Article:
Microwave networks - a new tool for analysing quantum graphs
Quantum graphs can be experimentally simulated by classical microwave networks, shows research conducted at the Institute of Physics of the Polish Academy of Sciences. This idea will allow to study quantum systems, difficult to investigate in laboratories or on supercomputers.
Solving many problems in physics poses fundamental difficulties related to computational complexity. Conventional computers, including supercomputers, are insufficient to solve complex mathematical problems related to the quantum description of matter, or to simulate quantum systems, even with only 30 particles. Better methods and computational tools are needed, for example, to understand and rationally design new materials, whose properties often depend on the collective behaviour of hundreds or thousands of quantum particles, or to design new devices in nanotechnology.
For some time, such tools have been quantum simulators, which allow to study quantum systems, difficult to study in a lab and impossible to model with a supercomputer. In this case, simulators are special purpose devices designed to provide insight into specific physical phenomena.
Quantum simulators have been implemented on many experimental platforms, including systems of ultracold quantum gases, photonic systems and superconducting circuits. One of the mathematical tools for modelling, researching and constructing simulators are quantum graphs, which, among other things, enable the creation and formal analysis of models and phenomena in mesoscopic physics used to obtain theoretical understanding and development of nanotechnology.
In mathematics, a quantum graph is a linear, network-shaped structure of vertices connected on edges with a given length. A practical example of such a graph is an energy network consisting of transmission lines (edges) connected in transformer stations (vertices). Differential equations would then describe the voltage along each line (edge), along with the boundary conditions for each vertex, ensuring that the current added at all edges is summed to zero at each vertex.
Quantum graphs were first studied by Linus Pauling, an American physicist and chemist and winner of two Nobel Prizes, as models of the dynamics of free electrons in organic molecules such as naphthalene. The graphs also appear in various mathematical contexts, for example as model systems in quantum chaos, in waveguide network research, in photonic crystals and in the description of the Anderson localization phenomenon.
Quantum graphs are used as idealization of real physical networks, and their most unusual properties include isospectrality. Namely, it has been shown that there are graphs of various shapes that have exactly the same spectrum of energy states. This means that the various physical systems that can be described by isospectral graphs will have similar properties.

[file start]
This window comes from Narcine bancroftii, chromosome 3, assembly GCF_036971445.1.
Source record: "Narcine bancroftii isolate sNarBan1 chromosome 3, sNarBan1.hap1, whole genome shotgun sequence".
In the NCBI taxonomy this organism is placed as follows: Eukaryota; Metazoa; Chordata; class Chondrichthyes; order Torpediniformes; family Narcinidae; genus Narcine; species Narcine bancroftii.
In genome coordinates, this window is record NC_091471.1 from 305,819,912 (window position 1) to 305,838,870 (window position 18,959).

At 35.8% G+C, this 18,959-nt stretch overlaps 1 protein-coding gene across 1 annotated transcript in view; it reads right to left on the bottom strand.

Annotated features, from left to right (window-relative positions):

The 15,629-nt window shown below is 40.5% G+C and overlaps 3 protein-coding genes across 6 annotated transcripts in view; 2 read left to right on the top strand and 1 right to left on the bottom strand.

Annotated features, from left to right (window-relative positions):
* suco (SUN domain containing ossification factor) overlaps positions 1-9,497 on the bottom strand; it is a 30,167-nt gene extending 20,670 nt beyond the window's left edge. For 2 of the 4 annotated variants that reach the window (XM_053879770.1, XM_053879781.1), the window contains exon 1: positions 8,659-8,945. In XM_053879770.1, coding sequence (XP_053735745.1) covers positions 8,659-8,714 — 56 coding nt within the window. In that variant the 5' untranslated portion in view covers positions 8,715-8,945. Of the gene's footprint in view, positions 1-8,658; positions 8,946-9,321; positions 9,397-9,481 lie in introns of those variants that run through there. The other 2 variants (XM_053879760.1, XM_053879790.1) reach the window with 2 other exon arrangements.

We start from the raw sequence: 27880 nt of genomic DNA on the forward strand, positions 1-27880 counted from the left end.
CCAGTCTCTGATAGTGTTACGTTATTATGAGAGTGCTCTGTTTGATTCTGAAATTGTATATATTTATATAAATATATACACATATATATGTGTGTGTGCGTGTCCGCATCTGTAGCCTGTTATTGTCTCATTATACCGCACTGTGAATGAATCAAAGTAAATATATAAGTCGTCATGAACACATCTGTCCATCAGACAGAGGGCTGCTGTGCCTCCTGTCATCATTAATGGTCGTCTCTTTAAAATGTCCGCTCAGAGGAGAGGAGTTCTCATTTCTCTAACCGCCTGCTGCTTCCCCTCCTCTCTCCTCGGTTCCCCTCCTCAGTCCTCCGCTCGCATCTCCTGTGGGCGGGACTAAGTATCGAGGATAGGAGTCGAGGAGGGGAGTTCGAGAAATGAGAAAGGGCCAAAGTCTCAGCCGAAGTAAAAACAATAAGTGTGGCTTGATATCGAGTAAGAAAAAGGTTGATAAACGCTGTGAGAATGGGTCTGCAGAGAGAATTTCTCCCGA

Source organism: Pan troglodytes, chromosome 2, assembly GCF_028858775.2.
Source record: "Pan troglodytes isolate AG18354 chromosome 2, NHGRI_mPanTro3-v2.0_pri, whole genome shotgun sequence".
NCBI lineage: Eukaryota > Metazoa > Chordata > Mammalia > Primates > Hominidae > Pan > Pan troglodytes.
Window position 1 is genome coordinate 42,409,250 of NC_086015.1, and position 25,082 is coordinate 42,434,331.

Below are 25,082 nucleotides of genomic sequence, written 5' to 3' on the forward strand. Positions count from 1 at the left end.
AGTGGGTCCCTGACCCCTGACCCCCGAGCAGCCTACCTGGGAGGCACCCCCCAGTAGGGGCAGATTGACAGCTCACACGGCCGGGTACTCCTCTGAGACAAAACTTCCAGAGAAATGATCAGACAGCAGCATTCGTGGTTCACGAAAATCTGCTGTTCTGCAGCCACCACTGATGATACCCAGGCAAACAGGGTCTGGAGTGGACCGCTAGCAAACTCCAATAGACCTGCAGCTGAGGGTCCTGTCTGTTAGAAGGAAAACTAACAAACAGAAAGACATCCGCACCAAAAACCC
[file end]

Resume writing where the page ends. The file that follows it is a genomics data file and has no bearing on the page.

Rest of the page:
In the real world, graphs are not closed systems, in other words they have open, unfinished edges, which make the analysis of such graphs much more difficult. For this analysis, physicists use classical simulators of quantum graphs in the form of microwave networks.
In groundbreaking research conducted at the Institute of Physics PAS, scientists have shown that quantum graphs with symmetry and without symmetry due to the time reversal can be experimentally simulated by classical microwave networks (https://doi.org/10.1103/PhysRevE.69.056205). These networks can also be used to study systems with very strong dissipation (where energy is dispersed). Since microwave networks can simulate quantum wires and many other structures, the proposed research also deepens our knowledge of the properties of these systems, which is very important from the perspective of basic research as well as future applications.
In an article that appeared in the prestigious journal Physical Review Letters (https://doi.org/10.1103/PhysRevLett.122.140503), the Polish-Czech team of authors from the Institute of Physics PAS and the University of Hradec Králové presented an important result: the first experimental implementation of graphs other than Weyl graphs. Such graphs are not characterized by the Weyl law, which describes the average density of resonances based on their total length. Using microwave networks that simulate quantum graphs, researchers have shown that there are graphs that do not correspond to the Weyl law characteristics.
"At the Institute of Physics, we demonstrated for the first time that the transition from Weyl graph to non-Weyl graph occurs if we introduce a balanced vertex, in which the numbers of connections with the outside world and internal edges are the same" - emphasises team leader and co-author of the paper Prof. Leszek Sirko. Research shows that the number of measured resonances can significantly depend on the way in which the measured system is connected to the outside world.
A similar problem arises in the case of networks built of quantum waveguides. They are mesoscopic systems built of paths with nanometer widths. According to the authors of the paper, in the description of such a system, the spectrum of the Laplace operator matches the spectrum of the Laplace operator of an analogous quantum graph modelled by their microwave networks. Therefore, a better understanding of the properties of the models built from their microwave networks should allow to create new subtle tools for quantum nanotechnology, which will allow to modify the properties of quantum structures without the need for their internal reconstruction. Such structures should simply be properly connected to the surrounding world, researchers from the Institute of Physics PAS say.
PAP - Science in Poland
lt/ ekr/ kap/